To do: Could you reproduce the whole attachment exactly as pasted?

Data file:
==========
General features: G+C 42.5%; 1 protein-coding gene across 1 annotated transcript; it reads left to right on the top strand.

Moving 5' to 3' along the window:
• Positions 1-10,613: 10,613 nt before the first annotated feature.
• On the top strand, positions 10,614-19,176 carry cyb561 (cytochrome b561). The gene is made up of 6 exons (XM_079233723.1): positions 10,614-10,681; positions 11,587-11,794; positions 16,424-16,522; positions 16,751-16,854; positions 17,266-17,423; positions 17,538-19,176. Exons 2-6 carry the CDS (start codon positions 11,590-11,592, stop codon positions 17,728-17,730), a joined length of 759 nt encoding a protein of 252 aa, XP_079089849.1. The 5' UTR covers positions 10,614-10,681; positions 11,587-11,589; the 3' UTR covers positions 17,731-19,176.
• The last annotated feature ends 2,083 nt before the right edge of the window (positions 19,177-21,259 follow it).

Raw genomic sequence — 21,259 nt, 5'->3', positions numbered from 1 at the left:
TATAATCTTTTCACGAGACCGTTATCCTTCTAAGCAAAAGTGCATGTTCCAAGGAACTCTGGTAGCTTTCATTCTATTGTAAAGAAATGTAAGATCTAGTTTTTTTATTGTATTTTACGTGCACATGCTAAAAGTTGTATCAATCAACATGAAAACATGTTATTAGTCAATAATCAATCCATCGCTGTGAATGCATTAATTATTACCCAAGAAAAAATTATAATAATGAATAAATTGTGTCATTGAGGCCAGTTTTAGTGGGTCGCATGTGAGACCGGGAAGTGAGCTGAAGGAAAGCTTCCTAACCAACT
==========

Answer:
General features: G+C 42.5%; 1 protein-coding gene across 1 annotated transcript; it reads left to right on the top strand.

Moving 5' to 3' along the window:
• Positions 1-10,613: 10,613 nt before the first annotated feature.
• On the top strand, positions 10,614-19,176 carry cyb561 (cytochrome b561). The gene is made up of 6 exons (XM_079233723.1): positions 10,614-10,681; positions 11,587-11,794; positions 16,424-16,522; positions 16,751-16,854; positions 17,266-17,423; positions 17,538-19,176. Exons 2-6 carry the CDS (start codon positions 11,590-11,592, stop codon positions 17,728-17,730), a joined length of 759 nt encoding a protein of 252 aa, XP_079089849.1. The 5' UTR covers positions 10,614-10,681; positions 11,587-11,589; the 3' UTR covers positions 17,731-19,176.
• The last annotated feature ends 2,083 nt before the right edge of the window (positions 19,177-21,259 follow it).

Raw genomic sequence — 21,259 nt, 5'->3', positions numbered from 1 at the left:
TATAATCTTTTCACGAGACCGTTATCCTTCTAAGCAAAAGTGCATGTTCCAAGGAACTCTGGTAGCTTTCATTCTATTGTAAAGAAATGTAAGATCTAGTTTTTTTATTGTATTTTACGTGCACATGCTAAAAGTTGTATCAATCAACATGAAAACATGTTATTAGTCAATAATCAATCCATCGCTGTGAATGCATTAATTATTACCCAAGAAAAAATTATAATAATGAATAAATTGTGTCATTGAGGCCAGTTTTAGTGGGTCGCATGTGAGACCGGGAAGTGAGCTGAAGGAAAGCTTCCTAACCAACT